Nationwide and here at University, members of the class of 2010 applied to Teach for America in record numbers — more than 46,000 applicants for this fall’s class of 4,350 teacher corps members. Here at Michigan, 461 seniors applied — a remarkable 7.4 percent of the senior class. This continues the strong relationship between TFA and the University. For the last four years, the University has been the top contributor to TFA.
But in spite of all of this interest, Teach for America is facing a funding crisis.
Under a new proposal currently before Congress, TFA’s federal funding for 2011-2012 would be eliminated. This is a deeply troubling proposal that would dim admissions prospects for University seniors and derail the organization’s long-term goal of ending educational inequality.
Due to its strong track record of providing quality teachers and leaders, TFA has received federal funding for years. This year, TFA requested $50 million from Congress to meet increasing demand among college students and communities.
Without federal funding, TFA would be unable to hire the more than 1,350 teachers who would teach 86,000 students in the coming school year. This scenario severely limits opportunities for recent graduates at the University and other schools to make a difference in our public schools.
The proposed federal funding cuts come at a critical time for TFA’s expansion. For the last several months, TFA representatives have been meeting with Detroit’s top leaders and charter schools in hopes of bringing at least 50 corps members to Detroit schools by next fall. Without secure federal funding, TFA faces yet another hurdle in this planned expansion into Detroit. It would be disheartening to see another year go by without TFA corps members in Detroit, further delaying the opportunity for University students to give back to the state of Michigan.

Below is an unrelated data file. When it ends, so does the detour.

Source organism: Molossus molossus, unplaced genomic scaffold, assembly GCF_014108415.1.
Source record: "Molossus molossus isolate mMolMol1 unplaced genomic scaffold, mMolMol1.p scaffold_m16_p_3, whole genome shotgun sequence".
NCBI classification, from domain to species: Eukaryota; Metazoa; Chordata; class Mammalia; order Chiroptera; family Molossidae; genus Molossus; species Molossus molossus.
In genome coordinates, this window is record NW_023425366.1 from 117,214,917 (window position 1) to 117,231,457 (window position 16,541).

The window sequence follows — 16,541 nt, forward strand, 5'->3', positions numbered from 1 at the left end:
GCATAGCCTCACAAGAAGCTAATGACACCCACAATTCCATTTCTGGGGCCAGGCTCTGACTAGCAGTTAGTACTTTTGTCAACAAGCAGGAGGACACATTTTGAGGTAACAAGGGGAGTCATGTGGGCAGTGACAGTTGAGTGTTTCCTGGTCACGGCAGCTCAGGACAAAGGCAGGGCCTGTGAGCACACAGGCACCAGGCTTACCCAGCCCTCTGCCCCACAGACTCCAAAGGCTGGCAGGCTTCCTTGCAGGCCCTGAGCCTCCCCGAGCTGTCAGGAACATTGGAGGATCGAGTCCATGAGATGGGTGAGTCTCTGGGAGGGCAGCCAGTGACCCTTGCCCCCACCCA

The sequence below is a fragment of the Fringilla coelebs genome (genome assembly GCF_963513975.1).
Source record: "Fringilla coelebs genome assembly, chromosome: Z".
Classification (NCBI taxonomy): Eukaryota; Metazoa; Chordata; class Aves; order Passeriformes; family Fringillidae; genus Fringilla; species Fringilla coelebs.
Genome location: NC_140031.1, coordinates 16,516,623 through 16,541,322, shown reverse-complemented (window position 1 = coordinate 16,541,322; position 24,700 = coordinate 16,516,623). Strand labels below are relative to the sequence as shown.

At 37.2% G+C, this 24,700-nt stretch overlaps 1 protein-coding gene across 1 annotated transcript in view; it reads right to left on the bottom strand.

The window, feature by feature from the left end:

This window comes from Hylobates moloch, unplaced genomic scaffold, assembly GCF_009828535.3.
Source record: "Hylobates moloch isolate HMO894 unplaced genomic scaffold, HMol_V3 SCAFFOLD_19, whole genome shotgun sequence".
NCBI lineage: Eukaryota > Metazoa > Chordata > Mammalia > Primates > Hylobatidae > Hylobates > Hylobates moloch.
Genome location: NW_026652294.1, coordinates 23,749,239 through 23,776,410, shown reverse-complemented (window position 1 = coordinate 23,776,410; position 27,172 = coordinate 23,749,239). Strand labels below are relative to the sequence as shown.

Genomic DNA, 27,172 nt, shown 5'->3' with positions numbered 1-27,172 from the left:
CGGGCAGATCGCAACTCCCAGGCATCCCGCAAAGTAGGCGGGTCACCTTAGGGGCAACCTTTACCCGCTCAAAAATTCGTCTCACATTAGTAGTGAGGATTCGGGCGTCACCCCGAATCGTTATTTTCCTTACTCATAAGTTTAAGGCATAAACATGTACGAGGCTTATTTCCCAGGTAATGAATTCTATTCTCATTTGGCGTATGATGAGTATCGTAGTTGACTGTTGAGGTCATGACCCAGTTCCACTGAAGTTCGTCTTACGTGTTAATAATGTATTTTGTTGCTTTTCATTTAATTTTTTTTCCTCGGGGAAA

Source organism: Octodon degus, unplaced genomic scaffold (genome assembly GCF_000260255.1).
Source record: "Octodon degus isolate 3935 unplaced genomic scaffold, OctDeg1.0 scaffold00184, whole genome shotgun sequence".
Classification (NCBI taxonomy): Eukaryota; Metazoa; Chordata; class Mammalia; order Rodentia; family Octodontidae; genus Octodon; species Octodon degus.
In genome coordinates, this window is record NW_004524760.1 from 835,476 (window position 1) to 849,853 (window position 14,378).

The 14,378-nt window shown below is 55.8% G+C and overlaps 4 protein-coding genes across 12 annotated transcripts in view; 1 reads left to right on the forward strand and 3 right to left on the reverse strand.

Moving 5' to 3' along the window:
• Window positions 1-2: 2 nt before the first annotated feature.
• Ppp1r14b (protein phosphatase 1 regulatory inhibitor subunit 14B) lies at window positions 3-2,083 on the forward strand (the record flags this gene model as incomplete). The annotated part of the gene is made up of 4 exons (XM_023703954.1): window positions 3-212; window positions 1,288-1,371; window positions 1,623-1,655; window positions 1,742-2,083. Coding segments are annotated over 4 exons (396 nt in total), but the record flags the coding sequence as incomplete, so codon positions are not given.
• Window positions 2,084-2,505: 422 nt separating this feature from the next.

The need for TFA corps members in Detroit could not be more real. The average ACT score for a student in Detroit Public Schools is a 16, with a graduation rate under 50 percent. This reality is not confined to Detroit. Nationally, more than 14 million children living in low-income communities are performing below grade level on standardized tests, and are falling further behind their more affluent peers each year. Fifty percent of students in low-income communities will not graduate from high school by the time they are 18 years old. Those who do graduate on time perform, on average, at an eighth-grade level. We need programs like TFA to increase educational opportunity in our public schools.
With an annual $50 million appropriation from Congress, TFA would be able to double in size over the next five years. At this scale, the organization would be able to provide nearly 17,000 corps member positions each year and reach more than one million underserved students in nearly all 50 states. And by 2016, TFA will have more than 50,000 alumni who will create a powerful leadership force for meaningful and bold education reform.
As college students, we can make our voices heard to Congress on today’s most urgent civil rights issue: education. As students at the University we have so much at stake. A smaller TFA corps will mean fewer jobs for University graduates, and school districts just 30 minutes away will continue to struggle to succeed in the face of the achievement gap. I hope you’ll join me in a grassroots campaign to call and write U.S. Senators Carl Levin and Debbie Stabenow to urge them to support federal funding for TFA.
Dana Cronyn is an LSA senior and a campus campaign coordinator for Teach For America.